For the Love of Freaks

Below is a video supplying pictures and brief explanations for the mutations of somebody’s list of the “Top 10 Freaks of Nature.”

(Ignore the random advertisement.)

The interesting part of this video slideshow is that it emphasizes their employment as “circus freaks” who often made a nice chunk of change working under P.T. Barnum, of eventual Ringling Bros. and Barnum & Bailey circus company acclaim.

However, the video also notes the human qualities of these supposed “freaks.”

–          The Four-Legged Girl ends up getting married and having 5 children.

–          The Bearded Lady ends up getting married and having 2 children.

–          The Original Siamese Twins married 2 sisters, fathered 22 children, and owned a plantation in North Carolina.

–          The Lion-Faced Man was quite intelligent, spoke 5 languages, and enjoyed making the best of the opportunities with which his condition presented him.


In 1932, director Tod Browning made the film Freaks, in which the cast was formed of people with actual physical deformities rather than of actors with make-up and costumes. It was considered as so “culturally repulsive” that is was banned from being played in the United Kingdom for 30 years.

(Freaks movie, watch the first 7 minutes of it.)

However, in the film, the physically deformed “freaks” are inherently trusting and honorable people, while the real monsters are two of the “normal” members of the circus who conspire to murder one of the performers to obtain his large inheritance.

Essentially, the story is about Hans, a midget, attempting to find love with Cleopatra, the attractive, full-grown, normal woman who is a trapeze swinger in the circus troupe, and in just the first 7 minutes of the film, we see familiar tropes of human emotion and interaction: love, courtship, jealousy, anger, and embarrassment.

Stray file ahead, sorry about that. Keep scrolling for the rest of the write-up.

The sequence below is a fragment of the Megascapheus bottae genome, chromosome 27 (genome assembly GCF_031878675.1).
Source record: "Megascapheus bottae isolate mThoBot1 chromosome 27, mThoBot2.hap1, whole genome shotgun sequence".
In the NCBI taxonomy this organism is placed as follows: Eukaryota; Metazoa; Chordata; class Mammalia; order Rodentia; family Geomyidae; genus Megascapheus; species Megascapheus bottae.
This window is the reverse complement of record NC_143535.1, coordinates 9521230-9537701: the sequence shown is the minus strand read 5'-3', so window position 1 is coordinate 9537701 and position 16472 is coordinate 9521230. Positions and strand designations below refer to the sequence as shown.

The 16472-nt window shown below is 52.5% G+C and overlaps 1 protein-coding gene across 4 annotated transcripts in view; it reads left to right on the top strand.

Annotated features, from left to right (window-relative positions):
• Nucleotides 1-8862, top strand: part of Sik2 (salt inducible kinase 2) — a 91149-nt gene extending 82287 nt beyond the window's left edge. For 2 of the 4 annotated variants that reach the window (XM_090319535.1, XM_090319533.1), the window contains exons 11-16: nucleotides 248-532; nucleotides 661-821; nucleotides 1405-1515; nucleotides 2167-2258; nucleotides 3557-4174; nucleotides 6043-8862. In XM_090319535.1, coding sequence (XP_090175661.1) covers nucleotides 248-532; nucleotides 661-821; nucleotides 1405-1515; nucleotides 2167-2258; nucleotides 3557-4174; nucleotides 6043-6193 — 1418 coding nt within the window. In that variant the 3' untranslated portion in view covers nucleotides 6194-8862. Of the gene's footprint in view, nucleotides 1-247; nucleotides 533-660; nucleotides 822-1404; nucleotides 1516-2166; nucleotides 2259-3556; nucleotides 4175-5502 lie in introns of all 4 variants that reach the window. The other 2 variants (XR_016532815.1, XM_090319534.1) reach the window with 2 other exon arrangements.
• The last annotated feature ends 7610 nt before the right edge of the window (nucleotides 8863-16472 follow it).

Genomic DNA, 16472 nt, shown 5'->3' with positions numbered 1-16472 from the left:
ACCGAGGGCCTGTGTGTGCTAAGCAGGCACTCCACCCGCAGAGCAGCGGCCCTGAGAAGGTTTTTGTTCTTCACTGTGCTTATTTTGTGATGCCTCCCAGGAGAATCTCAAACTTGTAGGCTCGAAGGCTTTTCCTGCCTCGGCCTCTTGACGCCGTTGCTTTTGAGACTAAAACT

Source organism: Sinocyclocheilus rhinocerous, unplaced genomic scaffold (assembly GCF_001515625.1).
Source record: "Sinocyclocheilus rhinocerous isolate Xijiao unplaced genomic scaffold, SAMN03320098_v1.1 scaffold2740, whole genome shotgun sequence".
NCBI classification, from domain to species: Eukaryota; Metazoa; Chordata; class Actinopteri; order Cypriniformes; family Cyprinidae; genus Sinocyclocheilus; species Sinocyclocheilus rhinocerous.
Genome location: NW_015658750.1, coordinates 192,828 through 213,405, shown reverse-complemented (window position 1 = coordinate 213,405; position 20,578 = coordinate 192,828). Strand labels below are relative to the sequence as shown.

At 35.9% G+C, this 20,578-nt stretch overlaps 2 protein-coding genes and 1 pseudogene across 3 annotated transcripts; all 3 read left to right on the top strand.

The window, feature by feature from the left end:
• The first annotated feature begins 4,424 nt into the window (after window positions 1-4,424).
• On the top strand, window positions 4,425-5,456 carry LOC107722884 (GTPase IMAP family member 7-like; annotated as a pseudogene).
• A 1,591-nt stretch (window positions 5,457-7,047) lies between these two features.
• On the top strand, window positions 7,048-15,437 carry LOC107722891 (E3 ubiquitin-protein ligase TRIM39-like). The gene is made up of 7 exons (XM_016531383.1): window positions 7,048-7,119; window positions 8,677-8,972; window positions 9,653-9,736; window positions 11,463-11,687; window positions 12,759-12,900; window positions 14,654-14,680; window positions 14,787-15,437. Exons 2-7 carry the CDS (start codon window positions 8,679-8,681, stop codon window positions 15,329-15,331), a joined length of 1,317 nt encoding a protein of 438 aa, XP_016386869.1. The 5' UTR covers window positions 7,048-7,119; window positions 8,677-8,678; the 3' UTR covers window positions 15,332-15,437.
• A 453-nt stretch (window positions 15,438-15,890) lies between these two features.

Is this forbidden love on a phenotypic scale?  Why does love have to be hindered by physical appearances?

As stated by the character Benedict Lambert in the novel Mendel’s Dwarf by Simon Mawer:

“You can tell nothing from a man’s appearance, nothing except the depths of your own prejudice” (pg. 42).

Something to think about.

–Justin Barisich

~ by justin.barisich on April 12, 2010.

One Response to “For the Love of Freaks”

  1. Good points. Do you think that some of the “freaks” who experience huge success in life experience this because of their differences? Similar to the fact that many little people with mediocre acting skills often are cast in multiple hollywood blockbusters or freakishly tall women end up as international supermodels? Is it their freakishness that causes their success or their freakishness that causes their motivation to prove they can be successful?

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